Forensic Glass Analysis - Weebly

Forensic Glass Analysis - Weebly

Unit 4: Forensic Glass Analysis Introduction to Forensic Science Forensic Glass Analysis 1. Composition of Glass 2. Types of Glass 3. Comparing Glass A. Density B. Refractivity 4. Glass Fracture Patterns 5. Collecting Glass As Evidence

2 1. Composition of Glass Glass is a hard, brittle, amorphous material Amorphous (without shape) because its atoms are arranged randomly Due to its irregular atomic structure, it produces a variety of fracture patterns when broken Brittle because it breaks easily if struck in the right direction Has numerous uses and thousands of compositions

1. Composition of Glass (continued) Made by melting the following ingredients at extremely high temperatures: Sand also known as silica or silicon dioxide (SiO2), is the primary ingredient Lime or calcium oxide (CaO) is added to prevent the glass from becoming soluble in water Sodium oxide (Na2O) is added to reduce the melting point of silica or sand 4

1. Composition of Glass (continued) Three categories of substances found in all glass Formers Makes up the bulk of the glass Examples: silicon dioxide (SiO2) in the form of sand, boron trioxide (B2O3), and phosphorus pentoxide (P2O5) Fluxes Change formers melting points Examples: sodium carbonate (Na2CO3) and potassium

carbonate (K2CO3) Stabilizers Strengthen the glass and make it resistant to water Calcium carbonate (CaCO3) is the most frequently used 5 1. Composition of Glass (continued) The raw materials for making glass are all oxides (contain oxygen) The composition of a sample can be expressed in percentage of different oxides

Example: the approximate composition of window or bottle glass is Silica (SiO2) 73.6 % Soda (Na2O) 16.0 % Lime (CaO) 5.2 % Potash (K2O) 0.6 %

Magnesia (MgO) 3.6 % Alumina (Al2O3) 1.0 6 Video Clip How Glass is Made 6:37 min https:// 5:04 min Plate Glass https:// 7

Glass Analysis 1. Composition of Glass 2. Types of Glass 3. Comparing Glass A. Density B. Refractivity 4. Glass Fracture Patterns 5. Collecting Glass As Evidence 8

2. Types of Glass There are many different types of glass. We will discuss the following five types: A. Obsidian B. Soda Lime C. Leaded D. Tempered E. Laminated 9 2. Types of Glass A. Obsidian is a natural form of glass that is created by volcanoes

B. Soda-lime glass The most basic, common, inexpensive glass also the easiest to make Used for manufacturing windows and bottle glass 10 2. Types of Glass C. Borosilicate Glass - Contains boron oxide - heat-resistant glass: can be heated and cooled rapidly without breaking - Car headlights, Pyrex dishes, lab beakers and

test tubes. 11 2. Types of Glass D. Leaded glass Contains lead oxide which makes it denser Sparkles as light passes through it (light waves are bent) Used for manufacturing fine glassware and art glass (stained-glass windows) Is commonly called crystal

12 2. Types of Glass E. Tempered glass Stronger than ordinary glass Strengthened by introducing stress through a cycle of rapid heating and cooling of its surface When broken, this glass does not break into large shards, but fragments or breaks into small squares Used in the side and rear windows of automobiles 13

2. Types of Glass F. Laminated glass Constructed by bonding two ordinary sheets of glass together with a plastic film Prevents shattering Also used by automobile manufactures for windshields 14 Video Clip 5:34 min Making Laminated Glass https:// 0:54 min Laminated Glass Safety Test VoAk0 5:34 min Making Technical Glass https:// 15 Glass Analysis 1. Composition of Glass 2. Types of Glass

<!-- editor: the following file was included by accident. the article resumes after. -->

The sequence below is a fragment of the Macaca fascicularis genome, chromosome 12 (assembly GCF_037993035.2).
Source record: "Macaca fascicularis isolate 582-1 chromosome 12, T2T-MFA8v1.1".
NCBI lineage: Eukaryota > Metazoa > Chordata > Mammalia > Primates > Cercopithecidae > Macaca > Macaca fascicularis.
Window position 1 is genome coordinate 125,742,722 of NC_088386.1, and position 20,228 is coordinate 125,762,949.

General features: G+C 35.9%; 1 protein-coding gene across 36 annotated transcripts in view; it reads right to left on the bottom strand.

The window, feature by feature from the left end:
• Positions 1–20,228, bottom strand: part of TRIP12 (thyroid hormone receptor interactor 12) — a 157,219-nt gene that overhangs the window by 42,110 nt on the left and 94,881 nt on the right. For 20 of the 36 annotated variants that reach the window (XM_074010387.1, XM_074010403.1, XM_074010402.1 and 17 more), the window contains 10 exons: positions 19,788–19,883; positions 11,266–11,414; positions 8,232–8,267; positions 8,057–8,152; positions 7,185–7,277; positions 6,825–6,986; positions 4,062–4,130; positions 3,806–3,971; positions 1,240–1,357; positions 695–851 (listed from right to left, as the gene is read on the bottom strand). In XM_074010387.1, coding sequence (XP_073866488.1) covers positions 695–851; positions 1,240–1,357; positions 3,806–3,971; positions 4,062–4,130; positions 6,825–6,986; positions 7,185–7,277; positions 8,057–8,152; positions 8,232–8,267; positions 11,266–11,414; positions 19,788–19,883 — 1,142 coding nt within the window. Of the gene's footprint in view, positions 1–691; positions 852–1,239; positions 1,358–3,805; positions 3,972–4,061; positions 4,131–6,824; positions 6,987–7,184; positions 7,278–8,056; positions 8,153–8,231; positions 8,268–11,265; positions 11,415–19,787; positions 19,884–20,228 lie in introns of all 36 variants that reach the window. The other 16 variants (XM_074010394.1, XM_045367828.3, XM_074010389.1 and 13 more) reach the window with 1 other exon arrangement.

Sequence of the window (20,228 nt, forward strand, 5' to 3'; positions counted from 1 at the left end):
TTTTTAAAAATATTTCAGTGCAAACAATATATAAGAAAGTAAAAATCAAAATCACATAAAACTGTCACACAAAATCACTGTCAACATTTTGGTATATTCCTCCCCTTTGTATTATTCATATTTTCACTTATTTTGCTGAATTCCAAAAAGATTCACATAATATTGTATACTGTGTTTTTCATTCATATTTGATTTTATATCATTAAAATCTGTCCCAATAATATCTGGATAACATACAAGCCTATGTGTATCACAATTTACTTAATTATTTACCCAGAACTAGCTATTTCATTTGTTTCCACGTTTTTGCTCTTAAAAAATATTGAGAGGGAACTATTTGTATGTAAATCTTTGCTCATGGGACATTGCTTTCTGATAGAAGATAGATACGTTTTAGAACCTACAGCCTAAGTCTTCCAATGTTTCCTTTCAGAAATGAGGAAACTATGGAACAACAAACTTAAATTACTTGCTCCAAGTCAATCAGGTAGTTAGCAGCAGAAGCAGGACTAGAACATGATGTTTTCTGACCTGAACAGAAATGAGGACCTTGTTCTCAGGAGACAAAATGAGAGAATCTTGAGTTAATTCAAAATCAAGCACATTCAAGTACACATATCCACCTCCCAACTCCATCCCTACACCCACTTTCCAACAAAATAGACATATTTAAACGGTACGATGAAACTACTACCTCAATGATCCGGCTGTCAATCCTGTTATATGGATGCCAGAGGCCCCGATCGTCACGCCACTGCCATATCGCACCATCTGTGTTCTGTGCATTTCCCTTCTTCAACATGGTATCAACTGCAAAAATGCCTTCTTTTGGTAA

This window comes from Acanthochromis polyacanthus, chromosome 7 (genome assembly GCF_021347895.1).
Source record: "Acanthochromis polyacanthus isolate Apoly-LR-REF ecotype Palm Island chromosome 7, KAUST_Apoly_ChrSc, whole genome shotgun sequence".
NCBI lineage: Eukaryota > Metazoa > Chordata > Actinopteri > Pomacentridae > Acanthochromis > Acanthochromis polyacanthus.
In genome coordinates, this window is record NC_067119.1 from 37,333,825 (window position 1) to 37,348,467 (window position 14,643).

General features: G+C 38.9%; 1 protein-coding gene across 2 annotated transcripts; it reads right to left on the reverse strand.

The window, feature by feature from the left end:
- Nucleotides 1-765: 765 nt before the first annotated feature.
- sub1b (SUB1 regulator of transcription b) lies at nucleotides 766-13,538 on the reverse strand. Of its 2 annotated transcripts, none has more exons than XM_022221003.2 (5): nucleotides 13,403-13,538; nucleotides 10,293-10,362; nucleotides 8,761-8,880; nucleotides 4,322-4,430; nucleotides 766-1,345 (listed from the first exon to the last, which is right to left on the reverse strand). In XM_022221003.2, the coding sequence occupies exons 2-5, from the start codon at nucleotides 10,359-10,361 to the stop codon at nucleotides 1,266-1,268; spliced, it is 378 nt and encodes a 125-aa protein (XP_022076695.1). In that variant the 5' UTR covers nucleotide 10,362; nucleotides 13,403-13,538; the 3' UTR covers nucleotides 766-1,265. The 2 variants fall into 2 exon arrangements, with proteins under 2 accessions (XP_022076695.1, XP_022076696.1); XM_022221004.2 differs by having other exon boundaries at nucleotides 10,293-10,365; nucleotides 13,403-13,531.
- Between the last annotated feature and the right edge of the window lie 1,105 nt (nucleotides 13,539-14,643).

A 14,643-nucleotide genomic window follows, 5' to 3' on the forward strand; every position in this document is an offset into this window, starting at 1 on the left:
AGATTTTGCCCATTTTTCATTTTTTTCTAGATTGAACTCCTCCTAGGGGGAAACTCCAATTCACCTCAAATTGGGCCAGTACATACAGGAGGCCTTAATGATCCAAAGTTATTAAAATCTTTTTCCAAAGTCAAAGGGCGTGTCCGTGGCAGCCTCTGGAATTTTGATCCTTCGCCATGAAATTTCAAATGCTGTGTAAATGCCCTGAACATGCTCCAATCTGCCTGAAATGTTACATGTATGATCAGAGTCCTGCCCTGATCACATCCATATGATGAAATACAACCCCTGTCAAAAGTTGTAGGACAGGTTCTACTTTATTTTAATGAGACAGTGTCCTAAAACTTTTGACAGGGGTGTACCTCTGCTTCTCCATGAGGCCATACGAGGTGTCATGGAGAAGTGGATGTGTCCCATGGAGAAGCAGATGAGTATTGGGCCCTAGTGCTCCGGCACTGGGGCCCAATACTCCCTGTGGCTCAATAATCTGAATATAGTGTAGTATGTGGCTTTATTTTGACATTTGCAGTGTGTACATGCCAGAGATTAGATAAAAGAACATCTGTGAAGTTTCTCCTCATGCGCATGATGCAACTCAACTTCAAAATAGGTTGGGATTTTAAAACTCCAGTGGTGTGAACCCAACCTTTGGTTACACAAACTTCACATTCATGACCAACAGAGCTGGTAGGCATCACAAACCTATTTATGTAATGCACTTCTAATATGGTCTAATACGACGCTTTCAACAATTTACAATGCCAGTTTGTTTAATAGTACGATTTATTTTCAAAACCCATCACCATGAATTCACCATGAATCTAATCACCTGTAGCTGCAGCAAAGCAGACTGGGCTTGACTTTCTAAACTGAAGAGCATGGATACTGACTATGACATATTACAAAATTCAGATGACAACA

3. Comparing Glass A. Density B. Refractivity 4. Glass Fracture Patterns 5. Collecting Glass As Evidence 16 3. Comparing Glass Investigation/Analysis includes Finding Measuring

Comparing 17 3. Comparing Glass Individualized Characteristics Only occurs if the suspect and crime scene fragments are fit together exactly, like a puzzle This would require matching broken edges AND irregularities and striations on the broken surfaces Most glass evidence is either too fragmented or too small to permit a comparison of this type So, what

type of evidence is glass? 18 3. Comparing Glass (continued) Class Characteristics (Density and Refractive Index) General composition of glass is a class characteristic Trace elements in glass may prove to be distinctive and measureable characteristics, but still class The physical properties of density and refractive

index are used most successfully for characterizing glass particles, but only as a class characteristic 19 Glass Analysis 1. Composition of Glass 2. Types of Glass 3. Comparing Glass A. Density B. Refractivity 4. Glass Fracture Patterns

5. Collecting Glass As Evidence 20 3A. Methods of Comparison: Density Density is defined as the mass per unit volume. (D = M/V) Density is an intensive property of matter, meaning it remains the same regardless of sample size. Density is considered a characteristic property of a substance and can be used as an aid in

identification 3A. Methods of Comparison: Density M D V Density comparison Density (D) is calculated by dividing the mass (M) of a substance by its volume (V)

D=MV 22 3A. Density Density comparison (continued) Step 1: Find the samples volume by Archimedes Principal

Fill a beaker half way, and put it on the scale Record the initial mass Gently lower the glass into the water attached to a string Record the final mass The density of water 23 3A. Density Density comparison (continued) Step 2: Find the samples mass in grams using a

Read Read the the bottom bottom of of the balance or scale the meniscus, meniscus, and and estimate estimate between between

marks. marks. This This isis 52.5 52.5 milliliters milliliters (mL) (mL) Density can now be calculated from the equation in units of grams per cm3 D=MV 24

Glass Analysis 1. Composition of Glass 2. Types of Glass 3. Comparing Glass A. Density B. Refractivity 4. Glass Fracture Patterns 5. Collecting Glass As Evidence 25

3B. Refractivity Lets talk about light. What do you know? 26 3B. Refractivity Light waves travel in air at a constant velocity until they enter another medium (such as glass or water). Upon entering a new medium the light waves are suddenly slowed, which causes the light rays to bend.